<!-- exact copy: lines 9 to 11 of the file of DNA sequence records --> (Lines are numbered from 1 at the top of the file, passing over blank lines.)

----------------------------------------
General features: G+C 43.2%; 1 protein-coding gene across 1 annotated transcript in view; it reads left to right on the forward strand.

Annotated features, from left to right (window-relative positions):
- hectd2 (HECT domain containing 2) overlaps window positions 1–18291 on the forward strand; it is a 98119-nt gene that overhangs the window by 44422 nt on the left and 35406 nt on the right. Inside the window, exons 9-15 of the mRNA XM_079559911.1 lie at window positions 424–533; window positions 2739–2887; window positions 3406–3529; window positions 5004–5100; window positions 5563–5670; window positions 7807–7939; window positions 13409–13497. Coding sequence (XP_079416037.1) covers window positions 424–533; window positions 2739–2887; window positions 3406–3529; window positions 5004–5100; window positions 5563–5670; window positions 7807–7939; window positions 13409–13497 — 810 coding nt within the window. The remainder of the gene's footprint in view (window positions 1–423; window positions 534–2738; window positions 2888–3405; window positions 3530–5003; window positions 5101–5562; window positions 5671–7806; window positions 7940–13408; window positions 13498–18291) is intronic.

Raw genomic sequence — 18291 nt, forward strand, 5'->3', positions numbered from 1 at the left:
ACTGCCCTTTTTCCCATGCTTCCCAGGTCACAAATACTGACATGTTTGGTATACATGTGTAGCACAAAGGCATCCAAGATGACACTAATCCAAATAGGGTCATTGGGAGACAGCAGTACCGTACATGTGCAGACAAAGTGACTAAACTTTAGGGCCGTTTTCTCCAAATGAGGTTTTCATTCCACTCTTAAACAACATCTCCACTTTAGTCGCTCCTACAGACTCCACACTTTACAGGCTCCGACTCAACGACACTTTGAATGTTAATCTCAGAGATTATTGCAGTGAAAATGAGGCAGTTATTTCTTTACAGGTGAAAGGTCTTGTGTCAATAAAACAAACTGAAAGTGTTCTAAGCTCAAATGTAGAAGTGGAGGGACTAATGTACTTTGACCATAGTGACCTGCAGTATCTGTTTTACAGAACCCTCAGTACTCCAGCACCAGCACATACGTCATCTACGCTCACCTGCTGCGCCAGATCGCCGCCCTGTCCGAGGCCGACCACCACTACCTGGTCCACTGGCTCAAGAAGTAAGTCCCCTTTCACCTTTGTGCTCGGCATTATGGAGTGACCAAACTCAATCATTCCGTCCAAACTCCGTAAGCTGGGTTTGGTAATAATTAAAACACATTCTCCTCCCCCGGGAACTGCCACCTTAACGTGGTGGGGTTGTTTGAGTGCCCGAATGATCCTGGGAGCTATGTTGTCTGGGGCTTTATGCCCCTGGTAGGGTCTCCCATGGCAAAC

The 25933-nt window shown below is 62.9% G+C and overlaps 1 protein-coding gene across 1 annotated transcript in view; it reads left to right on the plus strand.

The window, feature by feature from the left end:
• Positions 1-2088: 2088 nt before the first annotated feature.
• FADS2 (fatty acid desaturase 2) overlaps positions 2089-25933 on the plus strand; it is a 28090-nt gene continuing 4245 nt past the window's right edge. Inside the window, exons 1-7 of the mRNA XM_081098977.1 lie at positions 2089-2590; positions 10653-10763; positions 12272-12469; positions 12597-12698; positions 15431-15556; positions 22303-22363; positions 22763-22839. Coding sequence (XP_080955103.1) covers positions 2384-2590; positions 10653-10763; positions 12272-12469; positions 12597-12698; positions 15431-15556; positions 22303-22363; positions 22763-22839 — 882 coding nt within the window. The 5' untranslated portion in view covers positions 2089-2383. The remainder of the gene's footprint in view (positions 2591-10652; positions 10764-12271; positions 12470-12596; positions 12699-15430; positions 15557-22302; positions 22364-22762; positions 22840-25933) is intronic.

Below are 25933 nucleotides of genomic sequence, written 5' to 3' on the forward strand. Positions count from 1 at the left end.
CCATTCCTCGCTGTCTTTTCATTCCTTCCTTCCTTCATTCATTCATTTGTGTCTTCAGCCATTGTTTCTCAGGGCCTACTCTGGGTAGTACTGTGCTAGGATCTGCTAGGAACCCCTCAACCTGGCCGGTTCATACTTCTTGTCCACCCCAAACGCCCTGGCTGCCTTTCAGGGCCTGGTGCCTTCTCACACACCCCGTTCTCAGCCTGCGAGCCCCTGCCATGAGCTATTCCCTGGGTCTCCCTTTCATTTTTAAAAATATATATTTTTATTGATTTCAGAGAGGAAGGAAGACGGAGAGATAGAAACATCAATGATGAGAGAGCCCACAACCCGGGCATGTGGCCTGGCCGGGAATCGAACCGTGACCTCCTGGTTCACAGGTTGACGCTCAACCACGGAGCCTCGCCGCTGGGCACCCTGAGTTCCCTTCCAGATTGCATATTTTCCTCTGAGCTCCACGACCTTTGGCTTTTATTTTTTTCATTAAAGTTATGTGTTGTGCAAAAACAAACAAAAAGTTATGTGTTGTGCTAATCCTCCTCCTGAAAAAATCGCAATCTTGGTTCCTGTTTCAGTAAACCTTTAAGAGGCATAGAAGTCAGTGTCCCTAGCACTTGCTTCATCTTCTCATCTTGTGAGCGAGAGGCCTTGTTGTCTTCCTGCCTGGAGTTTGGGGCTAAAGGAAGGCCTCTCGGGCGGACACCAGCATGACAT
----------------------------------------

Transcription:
• FADS2 (fatty acid desaturase 2) overlaps positions 2089-25933 on the plus strand; it is a 28090-nt gene continuing 4245 nt past the window's right edge. Inside the window, exons 1-7 of the mRNA XM_081098977.1 lie at positions 2089-2590; positions 10653-10763; positions 12272-12469; positions 12597-12698; positions 15431-15556; positions 22303-22363; positions 22763-22839. Coding sequence (XP_080955103.1) covers positions 2384-2590; positions 10653-10763; positions 12272-12469; positions 12597-12698; positions 15431-15556; positions 22303-22363; positions 22763-22839 — 882 coding nt within the window. The 5' untranslated portion in view covers positions 2089-2383. The remainder of the gene's footprint in view (positions 2591-10652; positions 10764-12271; positions 12470-12596; positions 12699-15430; positions 15557-22302; positions 22364-22762; positions 22840-25933) is intronic.

Below are 25933 nucleotides of genomic sequence, written 5' to 3' on the forward strand. Positions count from 1 at the left end.
CCATTCCTCGCTGTCTTTTCATTCCTTCCTTCCTTCATTCATTCATTTGTGTCTTCAGCCATTGTTTCTCAGGGCCTACTCTGGGTAGTACTGTGCTAGGATCTGCTAGGAACCCCTCAACCTGGCCGGTTCATACTTCTTGTCCACCCCAAACGCCCTGGCTGCCTTTCAGGGCCTGGTGCCTTCTCACACACCCCGTTCTCAGCCTGCGAGCCCCTGCCATGAGCTATTCCCTGGGTCTCCCTTTCATTTTTAAAAATATATATTTTTATTGATTTCAGAGAGGAAGGAAGACGGAGAGATAGAAACATCAATGATGAGAGAGCCCACAACCCGGGCATGTGGCCTGGCCGGGAATCGAACCGTGACCTCCTGGTTCACAGGTTGACGCTCAACCACGGAGCCTCGCCGCTGGGCACCCTGAGTTCCCTTCCAGATTGCATATTTTCCTCTGAGCTCCACGACCTTTGGCTTTTATTTTTTTCATTAAAGTTATGTGTTGTGCAAAAACAAACAAAAAGTTATGTGTTGTGCTAATCCTCCTCCTGAAAAAATCGCAATCTTGGTTCCTGTTTCAGTAAACCTTTAAGAGGCATAGAAGTCAGTGTCCCTAGCACTTGCTTCATCTTCTCATCTTGTGAGCGAGAGGCCTTGTTGTCTTCCTGCCTGGAGTTTGGGGCTAAAGGAAGGCCTCTCGGGCGGACACCAGCATGACAT